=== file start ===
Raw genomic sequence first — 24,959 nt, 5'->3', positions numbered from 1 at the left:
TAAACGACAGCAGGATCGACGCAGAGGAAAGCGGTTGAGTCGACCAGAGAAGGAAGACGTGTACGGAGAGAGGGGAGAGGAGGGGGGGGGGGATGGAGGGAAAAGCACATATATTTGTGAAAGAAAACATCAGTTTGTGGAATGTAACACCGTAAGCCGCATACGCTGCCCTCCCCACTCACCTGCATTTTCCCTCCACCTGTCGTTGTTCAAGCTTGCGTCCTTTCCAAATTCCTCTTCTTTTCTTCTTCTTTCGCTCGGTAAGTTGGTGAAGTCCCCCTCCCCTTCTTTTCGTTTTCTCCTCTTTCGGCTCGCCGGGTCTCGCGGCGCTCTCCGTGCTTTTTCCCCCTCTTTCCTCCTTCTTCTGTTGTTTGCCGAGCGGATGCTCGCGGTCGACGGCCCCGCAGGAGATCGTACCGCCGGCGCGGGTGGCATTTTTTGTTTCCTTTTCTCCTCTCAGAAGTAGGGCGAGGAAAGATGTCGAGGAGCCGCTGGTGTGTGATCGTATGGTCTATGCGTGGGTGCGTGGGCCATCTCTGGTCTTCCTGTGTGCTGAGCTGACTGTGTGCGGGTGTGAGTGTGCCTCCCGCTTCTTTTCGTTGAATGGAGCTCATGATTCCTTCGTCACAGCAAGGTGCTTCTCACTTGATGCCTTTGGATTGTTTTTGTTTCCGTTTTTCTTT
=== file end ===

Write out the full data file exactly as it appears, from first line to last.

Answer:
Raw genomic sequence first — 24,959 nt, 5'->3', positions numbered from 1 at the left:
TAAACGACAGCAGGATCGACGCAGAGGAAAGCGGTTGAGTCGACCAGAGAAGGAAGACGTGTACGGAGAGAGGGGAGAGGAGGGGGGGGGGGATGGAGGGAAAAGCACATATATTTGTGAAAGAAAACATCAGTTTGTGGAATGTAACACCGTAAGCCGCATACGCTGCCCTCCCCACTCACCTGCATTTTCCCTCCACCTGTCGTTGTTCAAGCTTGCGTCCTTTCCAAATTCCTCTTCTTTTCTTCTTCTTTCGCTCGGTAAGTTGGTGAAGTCCCCCTCCCCTTCTTTTCGTTTTCTCCTCTTTCGGCTCGCCGGGTCTCGCGGCGCTCTCCGTGCTTTTTCCCCCTCTTTCCTCCTTCTTCTGTTGTTTGCCGAGCGGATGCTCGCGGTCGACGGCCCCGCAGGAGATCGTACCGCCGGCGCGGGTGGCATTTTTTGTTTCCTTTTCTCCTCTCAGAAGTAGGGCGAGGAAAGATGTCGAGGAGCCGCTGGTGTGTGATCGTATGGTCTATGCGTGGGTGCGTGGGCCATCTCTGGTCTTCCTGTGTGCTGAGCTGACTGTGTGCGGGTGTGAGTGTGCCTCCCGCTTCTTTTCGTTGAATGGAGCTCATGATTCCTTCGTCACAGCAAGGTGCTTCTCACTTGATGCCTTTGGATTGTTTTTGTTTCCGTTTTTCTTT